integer:: i
integer,parameter:: isquared(10) = [(i**2,i=1,10)]

but what the Fortran standard calls arguments of a procedure. The good practice style guide for Fortran could require things to be called by their correct names.

A good style guide per current standard could also require no duplication of magic numbers like 10 and perhaps in situ declarations of implied-do indices!

integer, parameter :: isquare(*) = [( i**2, integer :: i = 1, 10 )]

The British Met office used to publish a Fortran style guide that I thought was a good place to start if you were putting together your own guide for your organization. It was focused on Fortran 90 if I remember correctly. However, I can’t find a link to the PDF anymore. Anyone got a copy.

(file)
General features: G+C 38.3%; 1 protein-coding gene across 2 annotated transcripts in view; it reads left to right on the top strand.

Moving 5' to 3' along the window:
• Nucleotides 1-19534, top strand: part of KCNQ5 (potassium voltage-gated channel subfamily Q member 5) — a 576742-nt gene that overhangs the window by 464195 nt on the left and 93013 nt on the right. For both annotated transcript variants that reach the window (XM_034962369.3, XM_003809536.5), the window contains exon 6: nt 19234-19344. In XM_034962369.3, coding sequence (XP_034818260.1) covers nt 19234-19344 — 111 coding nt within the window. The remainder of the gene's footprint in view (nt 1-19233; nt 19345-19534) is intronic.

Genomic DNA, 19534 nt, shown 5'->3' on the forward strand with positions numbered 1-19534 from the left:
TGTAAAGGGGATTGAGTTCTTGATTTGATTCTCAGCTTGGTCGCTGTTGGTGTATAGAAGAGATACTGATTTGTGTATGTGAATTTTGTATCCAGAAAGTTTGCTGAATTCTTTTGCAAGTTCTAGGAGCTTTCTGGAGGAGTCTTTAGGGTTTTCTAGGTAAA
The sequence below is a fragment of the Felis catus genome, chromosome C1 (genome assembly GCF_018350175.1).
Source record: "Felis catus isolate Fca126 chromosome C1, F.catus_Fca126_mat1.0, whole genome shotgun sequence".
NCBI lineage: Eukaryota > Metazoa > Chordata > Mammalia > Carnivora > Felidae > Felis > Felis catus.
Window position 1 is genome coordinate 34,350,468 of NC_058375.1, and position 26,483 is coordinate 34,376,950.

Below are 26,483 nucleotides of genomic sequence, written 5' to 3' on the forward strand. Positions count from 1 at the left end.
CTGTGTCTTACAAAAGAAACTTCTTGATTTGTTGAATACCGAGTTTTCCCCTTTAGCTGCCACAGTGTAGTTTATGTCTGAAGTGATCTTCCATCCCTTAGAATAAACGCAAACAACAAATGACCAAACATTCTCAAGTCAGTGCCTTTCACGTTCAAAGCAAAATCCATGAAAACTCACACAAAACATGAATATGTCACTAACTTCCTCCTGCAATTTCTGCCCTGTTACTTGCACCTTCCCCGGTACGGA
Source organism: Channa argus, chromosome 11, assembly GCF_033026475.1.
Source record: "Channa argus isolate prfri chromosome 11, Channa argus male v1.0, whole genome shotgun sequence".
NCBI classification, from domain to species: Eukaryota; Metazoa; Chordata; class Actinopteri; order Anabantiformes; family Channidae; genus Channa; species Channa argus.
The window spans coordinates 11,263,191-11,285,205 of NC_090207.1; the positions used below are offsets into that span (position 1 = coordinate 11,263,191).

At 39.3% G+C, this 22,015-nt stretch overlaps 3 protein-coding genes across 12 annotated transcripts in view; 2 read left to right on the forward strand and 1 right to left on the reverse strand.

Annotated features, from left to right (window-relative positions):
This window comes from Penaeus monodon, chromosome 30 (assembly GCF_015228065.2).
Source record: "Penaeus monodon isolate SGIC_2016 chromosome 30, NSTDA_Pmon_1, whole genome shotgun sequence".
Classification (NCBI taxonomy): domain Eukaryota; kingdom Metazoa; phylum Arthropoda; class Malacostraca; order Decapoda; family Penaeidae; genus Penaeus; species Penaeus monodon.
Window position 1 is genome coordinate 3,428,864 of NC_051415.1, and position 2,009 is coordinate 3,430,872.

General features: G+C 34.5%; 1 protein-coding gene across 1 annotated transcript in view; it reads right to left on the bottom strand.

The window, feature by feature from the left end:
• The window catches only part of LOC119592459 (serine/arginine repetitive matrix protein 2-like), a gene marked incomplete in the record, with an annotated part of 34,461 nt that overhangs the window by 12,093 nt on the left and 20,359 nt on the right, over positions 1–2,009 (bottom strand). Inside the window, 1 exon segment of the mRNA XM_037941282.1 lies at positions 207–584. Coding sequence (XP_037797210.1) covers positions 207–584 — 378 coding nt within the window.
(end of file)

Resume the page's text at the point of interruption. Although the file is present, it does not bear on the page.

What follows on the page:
Not a PDF, but I think it is here for Fortran 95.

Almost forgot to mention, Clerman and Spectors excellent book

Some books still use uppercase for Fortran keywords and procedure names.

Something I rarely see discussed for style is the use kind parameters for integers. Using _wp and alike for reals is the norm, but rare for integers. Admittedly the need for a kind other than the default for int is much more uncommon than that of a non-default real, but if the code is full of _wp / _r4 / _r8 ..., why not
_int4 / _i8 / _ikind ...?

That raises the question of using the kind in definitions e.g.

integer([kind=]int8), parameter :: hundred = 100_int8
integer([kind=]int4) :: array(5_int4)
array(1_int4) = -1_int4
array(2_int4) = 0_int4
! ...